Conglomerates rekindle investors' interest

By , Special to The Christian Science Monitor

An old bit of investment wisdom advises against "putting all your eggs in one basket"; in other words, diversify so your portfolio won't be at the mercy of cycles or singular events.

In the 1960s that chestnut was put into practice by a new breed of corporation known as the conglomerate.

Conglomerates are multimarket companies that can tie together a variety of unrelated businesses under a single corporate umbrella.

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Conglomerates took their lumps with two recessions and the "stagflation" of the 1970s. Some went under, some merged or were acquired, and others still are working out the kinks of over-extension. But there are those that have recovered nicely and are beginning to win renewed investor interest.

Paul Plaettner, investment analyst with Bateman Eichler, Hill Richards in Los Angeles and Steven Slawson of Bear, Stearns & Co. in New York find favor with selected survivors.

From a peak of 90 to 95 conglomerates in the heydays of the 1960s, Mr. Plaettner estimates there are approximately 50 conglomerates still in business as multimarket companies. Mr. Plaettner picks five favorites from that roster while Mr. Slawson follows a list of 23.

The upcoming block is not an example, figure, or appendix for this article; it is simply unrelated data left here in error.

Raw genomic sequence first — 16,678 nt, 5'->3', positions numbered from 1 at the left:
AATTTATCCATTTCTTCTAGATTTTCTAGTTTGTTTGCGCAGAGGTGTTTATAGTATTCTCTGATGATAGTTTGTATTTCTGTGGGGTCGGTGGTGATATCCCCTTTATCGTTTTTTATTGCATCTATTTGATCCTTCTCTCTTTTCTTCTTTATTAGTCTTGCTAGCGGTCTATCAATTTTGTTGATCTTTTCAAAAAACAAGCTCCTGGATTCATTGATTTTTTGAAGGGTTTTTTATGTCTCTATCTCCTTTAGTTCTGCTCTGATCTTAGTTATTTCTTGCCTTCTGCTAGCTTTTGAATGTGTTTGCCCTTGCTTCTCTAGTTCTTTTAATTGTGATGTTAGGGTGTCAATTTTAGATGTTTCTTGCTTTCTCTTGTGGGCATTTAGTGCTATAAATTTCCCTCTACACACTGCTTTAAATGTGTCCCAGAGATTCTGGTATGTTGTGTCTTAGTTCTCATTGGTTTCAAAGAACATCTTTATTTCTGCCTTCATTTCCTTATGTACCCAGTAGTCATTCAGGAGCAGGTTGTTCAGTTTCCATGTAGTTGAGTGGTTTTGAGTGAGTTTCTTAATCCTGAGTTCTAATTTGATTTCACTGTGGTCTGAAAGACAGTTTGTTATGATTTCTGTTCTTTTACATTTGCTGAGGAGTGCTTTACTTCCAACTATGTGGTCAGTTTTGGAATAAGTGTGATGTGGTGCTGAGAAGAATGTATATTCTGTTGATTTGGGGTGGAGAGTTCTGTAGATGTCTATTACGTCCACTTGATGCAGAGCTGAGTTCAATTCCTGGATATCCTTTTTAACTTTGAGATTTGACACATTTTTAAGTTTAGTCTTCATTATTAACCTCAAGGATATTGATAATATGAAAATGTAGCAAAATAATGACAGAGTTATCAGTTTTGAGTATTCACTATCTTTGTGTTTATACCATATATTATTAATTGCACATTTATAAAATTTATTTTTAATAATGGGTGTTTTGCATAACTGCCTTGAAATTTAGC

Interest in conglomerates was reawakened about two years ago, and recently that interest has become broader. Mr. Plaettner suggests it's time for investors to take another look while the more attractive conglomerates still are selling at favorable, and in some cases, bargain prices.

What are the characteristics of a conglomerate? One thing they have in common is a lack of similarity. They share neither common markets nor similar management philosophies. But they do share a commitment to participating in diverse markets, a common feature of the 1980 models that differentiate them from their 1960s counterparts.

Mr. Plaettner focuses on five multimarket companies: Lear Siegler Inc.; Republic Corporation; Tiger International Inc.; Transamerica Corporation, and Criton Corporation.

Negative feelings attached to the word "conglomerate" pushed down valuations on the earnings of these companies. The high leverage and unmanageable growth of conglomerates in the 1960s led to disappointments in 1970 and 1974.

The quintet Mr. Plaettner focuses on not only are survivors but have managements experienced in making it through recessions. "They have organized asset management to survive double-digit inflation and credit crunches," he says. "Multimarket diversity has been a liability in the sense of investors not having a single neat label for one of these companies. Yet, this diversity has made possible above-average earnings growth."

"The conglomerate games that made the headlines were the incredible leverage and borrowing money at the bank to buy out other companies, paying the bank off with the cash inside the acquired companies, then having no money to cope with corporate problems," he says. "That's not going on any more. Conglomerates aren't playing that kind of game now."

Although their rates of earnings growth may have fluctuated over the past five years, profits for the five companies he follows have been up every year.

"Couple that with the fact you have financially sound companies now, with balance sheets that are credible for the kinds of businesses they're in, and I believe you have some things worth paying for," says Mr. Plaett ner.

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